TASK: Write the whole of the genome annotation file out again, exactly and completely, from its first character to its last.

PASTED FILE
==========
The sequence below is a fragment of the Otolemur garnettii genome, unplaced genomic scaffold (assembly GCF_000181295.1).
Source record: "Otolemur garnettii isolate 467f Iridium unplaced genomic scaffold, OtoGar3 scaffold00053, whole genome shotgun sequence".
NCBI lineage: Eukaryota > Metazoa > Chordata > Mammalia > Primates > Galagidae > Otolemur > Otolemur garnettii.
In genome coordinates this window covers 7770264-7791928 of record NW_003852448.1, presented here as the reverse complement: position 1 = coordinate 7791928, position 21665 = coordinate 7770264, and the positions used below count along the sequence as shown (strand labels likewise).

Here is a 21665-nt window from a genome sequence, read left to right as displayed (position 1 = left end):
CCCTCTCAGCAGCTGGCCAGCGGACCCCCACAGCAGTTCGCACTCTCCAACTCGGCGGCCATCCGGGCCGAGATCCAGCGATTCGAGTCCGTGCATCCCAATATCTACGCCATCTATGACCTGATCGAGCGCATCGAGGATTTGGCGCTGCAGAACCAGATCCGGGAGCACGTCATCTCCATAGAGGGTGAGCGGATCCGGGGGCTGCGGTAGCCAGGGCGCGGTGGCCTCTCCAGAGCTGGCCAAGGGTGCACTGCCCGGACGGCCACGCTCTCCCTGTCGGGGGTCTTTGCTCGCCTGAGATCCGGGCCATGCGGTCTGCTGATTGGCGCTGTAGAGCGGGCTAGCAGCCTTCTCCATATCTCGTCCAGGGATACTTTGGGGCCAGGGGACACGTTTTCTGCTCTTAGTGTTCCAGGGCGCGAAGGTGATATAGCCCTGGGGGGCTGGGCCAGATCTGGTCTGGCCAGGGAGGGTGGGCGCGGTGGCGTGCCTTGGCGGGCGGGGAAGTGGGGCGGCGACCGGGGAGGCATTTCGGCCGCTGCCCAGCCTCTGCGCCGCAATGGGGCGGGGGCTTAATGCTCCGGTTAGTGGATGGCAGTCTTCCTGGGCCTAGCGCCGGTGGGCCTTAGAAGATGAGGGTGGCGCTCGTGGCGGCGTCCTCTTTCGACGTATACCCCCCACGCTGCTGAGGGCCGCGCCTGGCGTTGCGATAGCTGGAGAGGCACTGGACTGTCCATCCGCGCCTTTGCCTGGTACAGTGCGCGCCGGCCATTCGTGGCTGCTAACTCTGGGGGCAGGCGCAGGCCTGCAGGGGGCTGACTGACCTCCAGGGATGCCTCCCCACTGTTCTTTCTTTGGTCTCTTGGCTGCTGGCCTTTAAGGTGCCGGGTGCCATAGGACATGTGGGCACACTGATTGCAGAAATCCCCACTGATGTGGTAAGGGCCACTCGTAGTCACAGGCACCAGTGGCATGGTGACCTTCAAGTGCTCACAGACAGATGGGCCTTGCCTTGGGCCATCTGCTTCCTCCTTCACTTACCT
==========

The sequence below is a fragment of the Otolemur garnettii genome, unplaced genomic scaffold (assembly GCF_000181295.1).
Source record: "Otolemur garnettii isolate 467f Iridium unplaced genomic scaffold, OtoGar3 scaffold00053, whole genome shotgun sequence".
NCBI lineage: Eukaryota > Metazoa > Chordata > Mammalia > Primates > Galagidae > Otolemur > Otolemur garnettii.
In genome coordinates this window covers 7770264-7791928 of record NW_003852448.1, presented here as the reverse complement: position 1 = coordinate 7791928, position 21665 = coordinate 7770264, and the positions used below count along the sequence as shown (strand labels likewise).

Here is a 21665-nt window from a genome sequence, read left to right as displayed (position 1 = left end):
CCCTCTCAGCAGCTGGCCAGCGGACCCCCACAGCAGTTCGCACTCTCCAACTCGGCGGCCATCCGGGCCGAGATCCAGCGATTCGAGTCCGTGCATCCCAATATCTACGCCATCTATGACCTGATCGAGCGCATCGAGGATTTGGCGCTGCAGAACCAGATCCGGGAGCACGTCATCTCCATAGAGGGTGAGCGGATCCGGGGGCTGCGGTAGCCAGGGCGCGGTGGCCTCTCCAGAGCTGGCCAAGGGTGCACTGCCCGGACGGCCACGCTCTCCCTGTCGGGGGTCTTTGCTCGCCTGAGATCCGGGCCATGCGGTCTGCTGATTGGCGCTGTAGAGCGGGCTAGCAGCCTTCTCCATATCTCGTCCAGGGATACTTTGGGGCCAGGGGACACGTTTTCTGCTCTTAGTGTTCCAGGGCGCGAAGGTGATATAGCCCTGGGGGGCTGGGCCAGATCTGGTCTGGCCAGGGAGGGTGGGCGCGGTGGCGTGCCTTGGCGGGCGGGGAAGTGGGGCGGCGACCGGGGAGGCATTTCGGCCGCTGCCCAGCCTCTGCGCCGCAATGGGGCGGGGGCTTAATGCTCCGGTTAGTGGATGGCAGTCTTCCTGGGCCTAGCGCCGGTGGGCCTTAGAAGATGAGGGTGGCGCTCGTGGCGGCGTCCTCTTTCGACGTATACCCCCCACGCTGCTGAGGGCCGCGCCTGGCGTTGCGATAGCTGGAGAGGCACTGGACTGTCCATCCGCGCCTTTGCCTGGTACAGTGCGCGCCGGCCATTCGTGGCTGCTAACTCTGGGGGCAGGCGCAGGCCTGCAGGGGGCTGACTGACCTCCAGGGATGCCTCCCCACTGTTCTTTCTTTGGTCTCTTGGCTGCTGGCCTTTAAGGTGCCGGGTGCCATAGGACATGTGGGCACACTGATTGCAGAAATCCCCACTGATGTGGTAAGGGCCACTCGTAGTCACAGGCACCAGTGGCATGGTGACCTTCAAGTGCTCACAGACAGATGGGCCTTGCCTTGGGCCATCTGCTTCCTCCTTCACTTACCT